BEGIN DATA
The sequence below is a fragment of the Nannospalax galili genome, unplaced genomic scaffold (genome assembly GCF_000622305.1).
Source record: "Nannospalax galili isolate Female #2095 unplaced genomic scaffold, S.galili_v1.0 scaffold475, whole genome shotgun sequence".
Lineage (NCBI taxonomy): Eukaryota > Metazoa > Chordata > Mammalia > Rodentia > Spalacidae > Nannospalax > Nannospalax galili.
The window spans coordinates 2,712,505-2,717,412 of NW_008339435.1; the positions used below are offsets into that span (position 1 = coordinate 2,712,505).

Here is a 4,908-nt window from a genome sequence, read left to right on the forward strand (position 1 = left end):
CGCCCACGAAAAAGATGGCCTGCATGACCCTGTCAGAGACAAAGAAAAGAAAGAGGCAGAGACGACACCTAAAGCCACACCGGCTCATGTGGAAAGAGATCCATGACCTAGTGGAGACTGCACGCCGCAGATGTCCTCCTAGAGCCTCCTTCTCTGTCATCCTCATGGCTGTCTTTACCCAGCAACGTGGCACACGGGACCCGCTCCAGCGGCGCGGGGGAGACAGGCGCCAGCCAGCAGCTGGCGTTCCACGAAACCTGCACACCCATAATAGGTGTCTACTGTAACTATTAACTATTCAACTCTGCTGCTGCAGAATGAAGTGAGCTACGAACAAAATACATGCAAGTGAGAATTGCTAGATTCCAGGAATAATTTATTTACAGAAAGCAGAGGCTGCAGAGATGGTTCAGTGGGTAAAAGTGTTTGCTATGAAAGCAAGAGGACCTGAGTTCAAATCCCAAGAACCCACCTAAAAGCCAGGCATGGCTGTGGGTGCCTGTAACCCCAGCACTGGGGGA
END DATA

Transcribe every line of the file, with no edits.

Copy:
The sequence below is a fragment of the Nannospalax galili genome, unplaced genomic scaffold (genome assembly GCF_000622305.1).
Source record: "Nannospalax galili isolate Female #2095 unplaced genomic scaffold, S.galili_v1.0 scaffold475, whole genome shotgun sequence".
Lineage (NCBI taxonomy): Eukaryota > Metazoa > Chordata > Mammalia > Rodentia > Spalacidae > Nannospalax > Nannospalax galili.
The window spans coordinates 2,712,505-2,717,412 of NW_008339435.1; the positions used below are offsets into that span (position 1 = coordinate 2,712,505).

Here is a 4,908-nt window from a genome sequence, read left to right on the forward strand (position 1 = left end):
CGCCCACGAAAAAGATGGCCTGCATGACCCTGTCAGAGACAAAGAAAAGAAAGAGGCAGAGACGACACCTAAAGCCACACCGGCTCATGTGGAAAGAGATCCATGACCTAGTGGAGACTGCACGCCGCAGATGTCCTCCTAGAGCCTCCTTCTCTGTCATCCTCATGGCTGTCTTTACCCAGCAACGTGGCACACGGGACCCGCTCCAGCGGCGCGGGGGAGACAGGCGCCAGCCAGCAGCTGGCGTTCCACGAAACCTGCACACCCATAATAGGTGTCTACTGTAACTATTAACTATTCAACTCTGCTGCTGCAGAATGAAGTGAGCTACGAACAAAATACATGCAAGTGAGAATTGCTAGATTCCAGGAATAATTTATTTACAGAAAGCAGAGGCTGCAGAGATGGTTCAGTGGGTAAAAGTGTTTGCTATGAAAGCAAGAGGACCTGAGTTCAAATCCCAAGAACCCACCTAAAAGCCAGGCATGGCTGTGGGTGCCTGTAACCCCAGCACTGGGGGA